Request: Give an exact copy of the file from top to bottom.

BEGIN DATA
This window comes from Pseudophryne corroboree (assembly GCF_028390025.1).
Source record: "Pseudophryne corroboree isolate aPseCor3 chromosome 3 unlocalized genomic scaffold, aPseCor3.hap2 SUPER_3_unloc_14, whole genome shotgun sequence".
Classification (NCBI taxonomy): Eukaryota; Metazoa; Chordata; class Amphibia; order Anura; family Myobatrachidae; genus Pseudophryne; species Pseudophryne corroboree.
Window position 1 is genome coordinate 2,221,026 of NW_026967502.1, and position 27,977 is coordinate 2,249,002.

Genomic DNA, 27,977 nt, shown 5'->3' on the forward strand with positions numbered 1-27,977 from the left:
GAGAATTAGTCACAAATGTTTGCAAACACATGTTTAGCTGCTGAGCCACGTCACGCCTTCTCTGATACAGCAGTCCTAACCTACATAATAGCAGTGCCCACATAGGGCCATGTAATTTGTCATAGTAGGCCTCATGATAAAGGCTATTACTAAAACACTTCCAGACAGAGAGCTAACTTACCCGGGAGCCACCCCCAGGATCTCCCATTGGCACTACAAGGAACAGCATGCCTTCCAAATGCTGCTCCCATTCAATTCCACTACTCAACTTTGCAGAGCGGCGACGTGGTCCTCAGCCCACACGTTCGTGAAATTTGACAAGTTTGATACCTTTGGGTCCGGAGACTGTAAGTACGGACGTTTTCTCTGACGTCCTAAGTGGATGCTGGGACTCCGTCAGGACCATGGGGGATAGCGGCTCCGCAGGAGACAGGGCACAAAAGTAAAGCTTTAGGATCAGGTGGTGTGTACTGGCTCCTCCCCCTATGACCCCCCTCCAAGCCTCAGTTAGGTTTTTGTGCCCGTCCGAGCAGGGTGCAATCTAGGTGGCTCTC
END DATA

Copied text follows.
This window comes from Pseudophryne corroboree (assembly GCF_028390025.1).
Source record: "Pseudophryne corroboree isolate aPseCor3 chromosome 3 unlocalized genomic scaffold, aPseCor3.hap2 SUPER_3_unloc_14, whole genome shotgun sequence".
Classification (NCBI taxonomy): Eukaryota; Metazoa; Chordata; class Amphibia; order Anura; family Myobatrachidae; genus Pseudophryne; species Pseudophryne corroboree.
Window position 1 is genome coordinate 2,221,026 of NW_026967502.1, and position 27,977 is coordinate 2,249,002.

Genomic DNA, 27,977 nt, shown 5'->3' on the forward strand with positions numbered 1-27,977 from the left:
GAGAATTAGTCACAAATGTTTGCAAACACATGTTTAGCTGCTGAGCCACGTCACGCCTTCTCTGATACAGCAGTCCTAACCTACATAATAGCAGTGCCCACATAGGGCCATGTAATTTGTCATAGTAGGCCTCATGATAAAGGCTATTACTAAAACACTTCCAGACAGAGAGCTAACTTACCCGGGAGCCACCCCCAGGATCTCCCATTGGCACTACAAGGAACAGCATGCCTTCCAAATGCTGCTCCCATTCAATTCCACTACTCAACTTTGCAGAGCGGCGACGTGGTCCTCAGCCCACACGTTCGTGAAATTTGACAAGTTTGATACCTTTGGGTCCGGAGACTGTAAGTACGGACGTTTTCTCTGACGTCCTAAGTGGATGCTGGGACTCCGTCAGGACCATGGGGGATAGCGGCTCCGCAGGAGACAGGGCACAAAAGTAAAGCTTTAGGATCAGGTGGTGTGTACTGGCTCCTCCCCCTATGACCCCCCTCCAAGCCTCAGTTAGGTTTTTGTGCCCGTCCGAGCAGGGTGCAATCTAGGTGGCTCTC